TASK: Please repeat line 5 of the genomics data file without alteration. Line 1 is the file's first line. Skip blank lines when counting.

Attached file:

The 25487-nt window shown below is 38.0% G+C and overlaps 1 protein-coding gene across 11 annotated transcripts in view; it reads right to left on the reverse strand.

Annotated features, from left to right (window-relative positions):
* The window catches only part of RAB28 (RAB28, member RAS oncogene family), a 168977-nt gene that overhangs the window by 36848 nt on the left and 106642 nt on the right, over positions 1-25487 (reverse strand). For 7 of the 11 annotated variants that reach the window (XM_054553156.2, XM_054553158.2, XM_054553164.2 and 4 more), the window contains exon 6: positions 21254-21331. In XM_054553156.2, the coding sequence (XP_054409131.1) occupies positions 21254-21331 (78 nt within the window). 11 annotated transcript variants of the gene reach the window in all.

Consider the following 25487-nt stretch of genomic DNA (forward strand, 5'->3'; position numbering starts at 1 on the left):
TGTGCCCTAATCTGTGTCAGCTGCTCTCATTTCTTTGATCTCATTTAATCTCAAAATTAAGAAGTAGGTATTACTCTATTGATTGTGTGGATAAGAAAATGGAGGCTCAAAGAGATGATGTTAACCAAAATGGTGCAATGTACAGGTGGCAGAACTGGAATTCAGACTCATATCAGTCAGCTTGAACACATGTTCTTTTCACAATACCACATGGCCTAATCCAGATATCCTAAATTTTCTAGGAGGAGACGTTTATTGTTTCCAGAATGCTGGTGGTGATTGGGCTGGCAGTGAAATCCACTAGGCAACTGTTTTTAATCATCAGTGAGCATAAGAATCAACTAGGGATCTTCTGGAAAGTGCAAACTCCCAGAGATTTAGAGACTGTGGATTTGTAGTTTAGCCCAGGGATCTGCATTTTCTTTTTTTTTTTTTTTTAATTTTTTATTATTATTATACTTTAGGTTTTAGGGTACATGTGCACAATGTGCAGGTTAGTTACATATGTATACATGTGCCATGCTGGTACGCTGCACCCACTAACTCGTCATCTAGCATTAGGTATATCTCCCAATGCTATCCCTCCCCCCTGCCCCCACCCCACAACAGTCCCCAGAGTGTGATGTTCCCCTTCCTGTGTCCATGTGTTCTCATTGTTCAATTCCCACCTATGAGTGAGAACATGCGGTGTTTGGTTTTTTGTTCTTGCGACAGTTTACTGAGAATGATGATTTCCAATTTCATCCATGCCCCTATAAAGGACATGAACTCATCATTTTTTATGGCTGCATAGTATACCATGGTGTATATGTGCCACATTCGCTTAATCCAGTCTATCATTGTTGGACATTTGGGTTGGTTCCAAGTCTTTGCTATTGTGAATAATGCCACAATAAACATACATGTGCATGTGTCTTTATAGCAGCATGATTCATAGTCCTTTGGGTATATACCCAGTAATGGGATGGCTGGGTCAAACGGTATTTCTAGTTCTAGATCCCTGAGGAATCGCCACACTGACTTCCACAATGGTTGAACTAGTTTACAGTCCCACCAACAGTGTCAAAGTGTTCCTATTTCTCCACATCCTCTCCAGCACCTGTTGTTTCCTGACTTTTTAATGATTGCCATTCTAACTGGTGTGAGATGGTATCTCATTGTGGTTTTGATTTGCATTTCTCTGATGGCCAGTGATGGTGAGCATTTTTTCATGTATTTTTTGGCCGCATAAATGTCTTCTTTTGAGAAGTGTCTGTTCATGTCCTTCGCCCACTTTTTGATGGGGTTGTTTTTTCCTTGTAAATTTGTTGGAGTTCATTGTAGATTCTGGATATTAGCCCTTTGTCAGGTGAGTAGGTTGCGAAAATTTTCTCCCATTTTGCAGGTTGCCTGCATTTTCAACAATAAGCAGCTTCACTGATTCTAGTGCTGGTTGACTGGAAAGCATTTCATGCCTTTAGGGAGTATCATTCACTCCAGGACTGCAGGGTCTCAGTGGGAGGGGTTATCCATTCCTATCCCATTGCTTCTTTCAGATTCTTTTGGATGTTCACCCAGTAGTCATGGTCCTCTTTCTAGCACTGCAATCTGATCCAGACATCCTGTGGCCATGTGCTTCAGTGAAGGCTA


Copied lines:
TGTGCCCTAATCTGTGTCAGCTGCTCTCATTTCTTTGATCTCATTTAATCTCAAAATTAAGAAGTAGGTATTACTCTATTGATTGTGTGGATAAGAAAATGGAGGCTCAAAGAGATGATGTTAACCAAAATGGTGCAATGTACAGGTGGCAGAACTGGAATTCAGACTCATATCAGTCAGCTTGAACACATGTTCTTTTCACAATACCACATGGCCTAATCCAGATATCCTAAATTTTCTAGGAGGAGACGTTTATTGTTTCCAGAATGCTGGTGGTGATTGGGCTGGCAGTGAAATCCACTAGGCAACTGTTTTTAATCATCAGTGAGCATAAGAATCAACTAGGGATCTTCTGGAAAGTGCAAACTCCCAGAGATTTAGAGACTGTGGATTTGTAGTTTAGCCCAGGGATCTGCATTTTCTTTTTTTTTTTTTTTTAATTTTTTATTATTATTATACTTTAGGTTTTAGGGTACATGTGCACAATGTGCAGGTTAGTTACATATGTATACATGTGCCATGCTGGTACGCTGCACCCACTAACTCGTCATCTAGCATTAGGTATATCTCCCAATGCTATCCCTCCCCCCTGCCCCCACCCCACAACAGTCCCCAGAGTGTGATGTTCCCCTTCCTGTGTCCATGTGTTCTCATTGTTCAATTCCCACCTATGAGTGAGAACATGCGGTGTTTGGTTTTTTGTTCTTGCGACAGTTTACTGAGAATGATGATTTCCAATTTCATCCATGCCCCTATAAAGGACATGAACTCATCATTTTTTATGGCTGCATAGTATACCATGGTGTATATGTGCCACATTCGCTTAATCCAGTCTATCATTGTTGGACATTTGGGTTGGTTCCAAGTCTTTGCTATTGTGAATAATGCCACAATAAACATACATGTGCATGTGTCTTTATAGCAGCATGATTCATAGTCCTTTGGGTATATACCCAGTAATGGGATGGCTGGGTCAAACGGTATTTCTAGTTCTAGATCCCTGAGGAATCGCCACACTGACTTCCACAATGGTTGAACTAGTTTACAGTCCCACCAACAGTGTCAAAGTGTTCCTATTTCTCCACATCCTCTCCAGCACCTGTTGTTTCCTGACTTTTTAATGATTGCCATTCTAACTGGTGTGAGATGGTATCTCATTGTGGTTTTGATTTGCATTTCTCTGATGGCCAGTGATGGTGAGCATTTTTTCATGTATTTTTTGGCCGCATAAATGTCTTCTTTTGAGAAGTGTCTGTTCATGTCCTTCGCCCACTTTTTGATGGGGTTGTTTTTTCCTTGTAAATTTGTTGGAGTTCATTGTAGATTCTGGATATTAGCCCTTTGTCAGGTGAGTAGGTTGCGAAAATTTTCTCCCATTTTGCAGGTTGCCTGCATTTTCAACAATAAGCAGCTTCACTGATTCTAGTGCTGGTTGACTGGAAAGCATTTCATGCCTTTAGGGAGTATCATTCACTCCAGGACTGCAGGGTCTCAGTGGGAGGGGTTATCCATTCCTATCCCATTGCTTCTTTCAGATTCTTTTGGATGTTCACCCAGTAGTCATGGTCCTCTTTCTAGCACTGCAATCTGATCCAGACATCCTGTGGCCATGTGCTTCAGTGAAGGCTA